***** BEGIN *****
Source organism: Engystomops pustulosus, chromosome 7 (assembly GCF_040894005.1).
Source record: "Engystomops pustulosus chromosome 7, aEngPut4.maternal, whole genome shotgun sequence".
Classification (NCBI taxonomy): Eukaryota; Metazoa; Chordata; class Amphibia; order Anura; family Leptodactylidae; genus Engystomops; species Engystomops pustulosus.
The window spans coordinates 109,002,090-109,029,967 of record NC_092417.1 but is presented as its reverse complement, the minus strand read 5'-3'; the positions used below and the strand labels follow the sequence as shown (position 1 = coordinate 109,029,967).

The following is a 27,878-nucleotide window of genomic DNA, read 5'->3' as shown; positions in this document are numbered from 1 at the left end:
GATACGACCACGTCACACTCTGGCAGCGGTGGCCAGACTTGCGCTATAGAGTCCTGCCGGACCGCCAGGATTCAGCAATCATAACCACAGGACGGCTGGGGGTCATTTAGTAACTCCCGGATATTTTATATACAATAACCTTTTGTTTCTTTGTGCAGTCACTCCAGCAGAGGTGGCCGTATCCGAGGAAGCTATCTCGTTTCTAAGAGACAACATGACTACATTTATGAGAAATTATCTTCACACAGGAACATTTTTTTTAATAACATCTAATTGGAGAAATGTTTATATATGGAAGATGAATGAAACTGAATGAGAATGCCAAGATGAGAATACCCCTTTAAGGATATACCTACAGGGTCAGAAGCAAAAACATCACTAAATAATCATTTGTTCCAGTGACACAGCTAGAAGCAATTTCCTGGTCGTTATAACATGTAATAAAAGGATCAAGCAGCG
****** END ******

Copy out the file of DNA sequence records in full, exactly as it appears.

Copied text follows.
Source organism: Engystomops pustulosus, chromosome 7 (assembly GCF_040894005.1).
Source record: "Engystomops pustulosus chromosome 7, aEngPut4.maternal, whole genome shotgun sequence".
Classification (NCBI taxonomy): Eukaryota; Metazoa; Chordata; class Amphibia; order Anura; family Leptodactylidae; genus Engystomops; species Engystomops pustulosus.
The window spans coordinates 109,002,090-109,029,967 of record NC_092417.1 but is presented as its reverse complement, the minus strand read 5'-3'; the positions used below and the strand labels follow the sequence as shown (position 1 = coordinate 109,029,967).

The following is a 27,878-nucleotide window of genomic DNA, read 5'->3' as shown; positions in this document are numbered from 1 at the left end:
GATACGACCACGTCACACTCTGGCAGCGGTGGCCAGACTTGCGCTATAGAGTCCTGCCGGACCGCCAGGATTCAGCAATCATAACCACAGGACGGCTGGGGGTCATTTAGTAACTCCCGGATATTTTATATACAATAACCTTTTGTTTCTTTGTGCAGTCACTCCAGCAGAGGTGGCCGTATCCGAGGAAGCTATCTCGTTTCTAAGAGACAACATGACTACATTTATGAGAAATTATCTTCACACAGGAACATTTTTTTTAATAACATCTAATTGGAGAAATGTTTATATATGGAAGATGAATGAAACTGAATGAGAATGCCAAGATGAGAATACCCCTTTAAGGATATACCTACAGGGTCAGAAGCAAAAACATCACTAAATAATCATTTGTTCCAGTGACACAGCTAGAAGCAATTTCCTGGTCGTTATAACATGTAATAAAAGGATCAAGCAGCG